A catchphrase is an expression usually popularized by continued use by individuals and consumers. People love a good catchphrase. But many clients wonder how to protect a good catchphrase once it catches on. We are often asked by clients "can i copyright a catchphrase" or "can I trademark a catchphrase."
A catch phrase, like a word or design, can be registered as a trademark and entitled to the same protection and rights as a brand name or other mark. Although catchphrases are most often made popular by oral repetition which lends itself to trademark protection, a catchphrase can also be registered as a copyright if its rendition on paper, the internet or digitally incorporates a unique or artistic design. Trademarking a catchphrase is always a good idea if it denotes the source and origin of goods or services (see trademarked catchphrase list below). Protected correctly, a catchphrase can become yet another valuable piece of your intellectual property assets.
"Traverse Legal's attorneys know how to trademark a catchphrase and, for artistic renderings, how to copyright a catchphrase. Our trademark and copyright attorneys pride themselves on advanced trademark and copyright registration techniques which are both cost-effective and budget oriented."
We have compiled a list of some of the most famous catchphrases below. If you are wondering if your catchphrase stands up to some famous ones, take a look at this list. (list of some well-known and extremely valuable catch phrases, protected as an intellectual property right, as reported on by Caroline Donnelly here).
In 1988, Pat Riley and his Los Angeles Lakers were headed for a third consecutive NBA championship. The team started to use the term "three-peat" to describe their ultimate goal. Coach Riley claims the term originated from player Byron Scott. During the season, Riley registered the phrase as a trademark for use on merchandise. The Lakers' third championship attempt was thwarted by the Pistons in 1989, but the Chicago Bulls accomplished the feat in 1993. Riley was able to slam-dunk all the way to the bank when the Bulls opted to use the phrase for championship merchandise.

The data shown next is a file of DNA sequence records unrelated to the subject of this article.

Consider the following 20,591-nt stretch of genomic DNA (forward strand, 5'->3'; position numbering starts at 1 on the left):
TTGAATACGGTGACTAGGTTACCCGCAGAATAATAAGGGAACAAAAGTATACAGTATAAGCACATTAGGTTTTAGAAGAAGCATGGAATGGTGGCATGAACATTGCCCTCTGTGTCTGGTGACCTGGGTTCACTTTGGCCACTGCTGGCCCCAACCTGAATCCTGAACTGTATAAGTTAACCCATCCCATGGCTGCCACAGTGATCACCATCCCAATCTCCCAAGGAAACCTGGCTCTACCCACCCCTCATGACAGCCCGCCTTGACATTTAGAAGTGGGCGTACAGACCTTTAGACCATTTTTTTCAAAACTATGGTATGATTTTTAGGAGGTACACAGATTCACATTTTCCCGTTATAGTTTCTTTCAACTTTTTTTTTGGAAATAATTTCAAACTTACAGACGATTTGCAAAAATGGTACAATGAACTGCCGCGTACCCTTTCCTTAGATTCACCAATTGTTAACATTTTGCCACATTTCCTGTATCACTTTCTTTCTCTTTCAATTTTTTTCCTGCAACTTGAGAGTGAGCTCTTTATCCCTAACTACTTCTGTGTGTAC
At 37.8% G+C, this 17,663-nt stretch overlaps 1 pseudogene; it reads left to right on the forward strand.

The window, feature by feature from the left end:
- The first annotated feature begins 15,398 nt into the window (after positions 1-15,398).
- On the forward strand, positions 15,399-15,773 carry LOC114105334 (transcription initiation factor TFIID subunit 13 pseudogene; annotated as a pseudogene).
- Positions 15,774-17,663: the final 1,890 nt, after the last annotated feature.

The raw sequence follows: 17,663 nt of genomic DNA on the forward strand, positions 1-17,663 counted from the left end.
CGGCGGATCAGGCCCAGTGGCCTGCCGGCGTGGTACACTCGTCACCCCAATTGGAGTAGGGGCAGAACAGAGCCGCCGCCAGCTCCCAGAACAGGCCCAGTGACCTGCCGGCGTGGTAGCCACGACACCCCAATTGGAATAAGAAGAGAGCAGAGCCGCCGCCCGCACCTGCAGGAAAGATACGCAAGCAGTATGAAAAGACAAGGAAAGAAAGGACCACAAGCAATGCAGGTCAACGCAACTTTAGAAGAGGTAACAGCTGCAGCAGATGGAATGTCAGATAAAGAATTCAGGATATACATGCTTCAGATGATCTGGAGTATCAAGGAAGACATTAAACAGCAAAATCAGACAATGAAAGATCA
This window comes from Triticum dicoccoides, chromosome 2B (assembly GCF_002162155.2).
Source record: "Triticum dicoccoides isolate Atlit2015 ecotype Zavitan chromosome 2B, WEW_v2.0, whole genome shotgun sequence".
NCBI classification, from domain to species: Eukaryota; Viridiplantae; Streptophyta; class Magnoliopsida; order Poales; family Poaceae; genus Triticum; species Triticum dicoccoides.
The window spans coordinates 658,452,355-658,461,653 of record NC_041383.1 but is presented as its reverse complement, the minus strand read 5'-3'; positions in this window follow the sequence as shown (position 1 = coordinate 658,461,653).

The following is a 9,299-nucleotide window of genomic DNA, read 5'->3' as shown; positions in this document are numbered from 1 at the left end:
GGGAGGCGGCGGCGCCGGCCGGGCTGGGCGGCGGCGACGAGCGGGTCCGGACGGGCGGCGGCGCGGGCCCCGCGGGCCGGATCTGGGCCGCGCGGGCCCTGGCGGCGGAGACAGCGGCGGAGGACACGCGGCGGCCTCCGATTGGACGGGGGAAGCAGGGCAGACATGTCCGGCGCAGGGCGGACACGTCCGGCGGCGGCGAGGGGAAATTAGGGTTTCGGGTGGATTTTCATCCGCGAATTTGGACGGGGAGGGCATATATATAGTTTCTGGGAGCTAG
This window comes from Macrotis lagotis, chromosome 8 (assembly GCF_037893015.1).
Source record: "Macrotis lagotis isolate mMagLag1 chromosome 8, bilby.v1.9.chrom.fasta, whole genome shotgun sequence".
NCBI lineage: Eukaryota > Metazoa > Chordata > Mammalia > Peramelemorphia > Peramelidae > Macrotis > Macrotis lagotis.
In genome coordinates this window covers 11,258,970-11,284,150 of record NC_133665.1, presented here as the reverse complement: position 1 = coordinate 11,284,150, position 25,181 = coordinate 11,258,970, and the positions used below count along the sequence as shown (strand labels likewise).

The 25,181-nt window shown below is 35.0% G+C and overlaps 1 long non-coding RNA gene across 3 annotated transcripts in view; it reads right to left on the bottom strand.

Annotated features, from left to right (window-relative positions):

In 2005, a group of USC students were anticipating a third consecutive BCS championship and attempted to trademark the phrase "Three-Pete." The misspelling was created not only to avoid paying Riley for use of the phrase, but also to pay homage to coach Pete Carroll. The federal trademark board ruled that the spelling difference was not enough to differentiate it from Riley's three-peat. When a student started to sell his own "Three-Pete" shirts he was served with copyright infringement notification. And, just like Riley, USC did not succeed in reaching a three-peat.
"Let's Get Ready to Rumble!"
Michael Buffer, the boxing and wrestling announcer well-known for his booming voice and classic catchphrase, holds the trademark to this phrase, which he started using in the 1980s. By 1992 he had a federally registered trademark for it. The move turned out to be profitable, as Buffer has used the phrase for songs, video games, and lottery commercials.
Always the entrepreneur, Buffer licensed the phrase to New York City taxicabs in the late 1990s for use in a welcome message, voiced by Buffer himself, encouraging riders to buckle their seatbelt before exclaiming "Let's get ready to rumble.... for SAFETY!"